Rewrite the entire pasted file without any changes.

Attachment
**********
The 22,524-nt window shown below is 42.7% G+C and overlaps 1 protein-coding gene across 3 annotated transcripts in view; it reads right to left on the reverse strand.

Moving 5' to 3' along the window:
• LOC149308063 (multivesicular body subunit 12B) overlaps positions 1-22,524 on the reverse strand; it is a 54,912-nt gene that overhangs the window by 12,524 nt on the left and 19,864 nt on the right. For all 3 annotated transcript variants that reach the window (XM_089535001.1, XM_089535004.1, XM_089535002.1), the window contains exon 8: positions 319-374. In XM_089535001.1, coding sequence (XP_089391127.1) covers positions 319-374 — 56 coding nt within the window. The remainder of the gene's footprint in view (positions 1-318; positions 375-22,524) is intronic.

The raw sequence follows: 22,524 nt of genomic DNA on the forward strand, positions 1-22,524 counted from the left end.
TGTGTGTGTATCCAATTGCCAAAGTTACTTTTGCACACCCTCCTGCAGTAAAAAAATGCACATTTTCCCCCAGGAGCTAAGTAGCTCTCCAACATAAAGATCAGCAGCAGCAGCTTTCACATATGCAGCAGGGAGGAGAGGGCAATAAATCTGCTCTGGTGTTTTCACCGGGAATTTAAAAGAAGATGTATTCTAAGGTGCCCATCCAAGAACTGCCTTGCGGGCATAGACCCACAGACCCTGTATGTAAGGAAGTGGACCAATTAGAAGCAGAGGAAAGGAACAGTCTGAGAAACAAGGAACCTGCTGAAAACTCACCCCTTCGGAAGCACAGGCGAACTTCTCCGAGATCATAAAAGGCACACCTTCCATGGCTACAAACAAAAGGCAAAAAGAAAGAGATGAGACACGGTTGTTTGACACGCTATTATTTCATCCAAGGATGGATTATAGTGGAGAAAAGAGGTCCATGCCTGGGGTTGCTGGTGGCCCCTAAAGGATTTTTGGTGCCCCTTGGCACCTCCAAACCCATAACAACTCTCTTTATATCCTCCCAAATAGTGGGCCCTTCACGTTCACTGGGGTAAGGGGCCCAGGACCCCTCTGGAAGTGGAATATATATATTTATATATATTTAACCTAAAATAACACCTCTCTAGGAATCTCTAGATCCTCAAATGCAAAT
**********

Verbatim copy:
The 22,524-nt window shown below is 42.7% G+C and overlaps 1 protein-coding gene across 3 annotated transcripts in view; it reads right to left on the reverse strand.

Moving 5' to 3' along the window:
• LOC149308063 (multivesicular body subunit 12B) overlaps positions 1-22,524 on the reverse strand; it is a 54,912-nt gene that overhangs the window by 12,524 nt on the left and 19,864 nt on the right. For all 3 annotated transcript variants that reach the window (XM_089535001.1, XM_089535004.1, XM_089535002.1), the window contains exon 8: positions 319-374. In XM_089535001.1, coding sequence (XP_089391127.1) covers positions 319-374 — 56 coding nt within the window. The remainder of the gene's footprint in view (positions 1-318; positions 375-22,524) is intronic.

The raw sequence follows: 22,524 nt of genomic DNA on the forward strand, positions 1-22,524 counted from the left end.
TGTGTGTGTATCCAATTGCCAAAGTTACTTTTGCACACCCTCCTGCAGTAAAAAAATGCACATTTTCCCCCAGGAGCTAAGTAGCTCTCCAACATAAAGATCAGCAGCAGCAGCTTTCACATATGCAGCAGGGAGGAGAGGGCAATAAATCTGCTCTGGTGTTTTCACCGGGAATTTAAAAGAAGATGTATTCTAAGGTGCCCATCCAAGAACTGCCTTGCGGGCATAGACCCACAGACCCTGTATGTAAGGAAGTGGACCAATTAGAAGCAGAGGAAAGGAACAGTCTGAGAAACAAGGAACCTGCTGAAAACTCACCCCTTCGGAAGCACAGGCGAACTTCTCCGAGATCATAAAAGGCACACCTTCCATGGCTACAAACAAAAGGCAAAAAGAAAGAGATGAGACACGGTTGTTTGACACGCTATTATTTCATCCAAGGATGGATTATAGTGGAGAAAAGAGGTCCATGCCTGGGGTTGCTGGTGGCCCCTAAAGGATTTTTGGTGCCCCTTGGCACCTCCAAACCCATAACAACTCTCTTTATATCCTCCCAAATAGTGGGCCCTTCACGTTCACTGGGGTAAGGGGCCCAGGACCCCTCTGGAAGTGGAATATATATATTTATATATATTTAACCTAAAATAACACCTCTCTAGGAATCTCTAGATCCTCAAATGCAAAT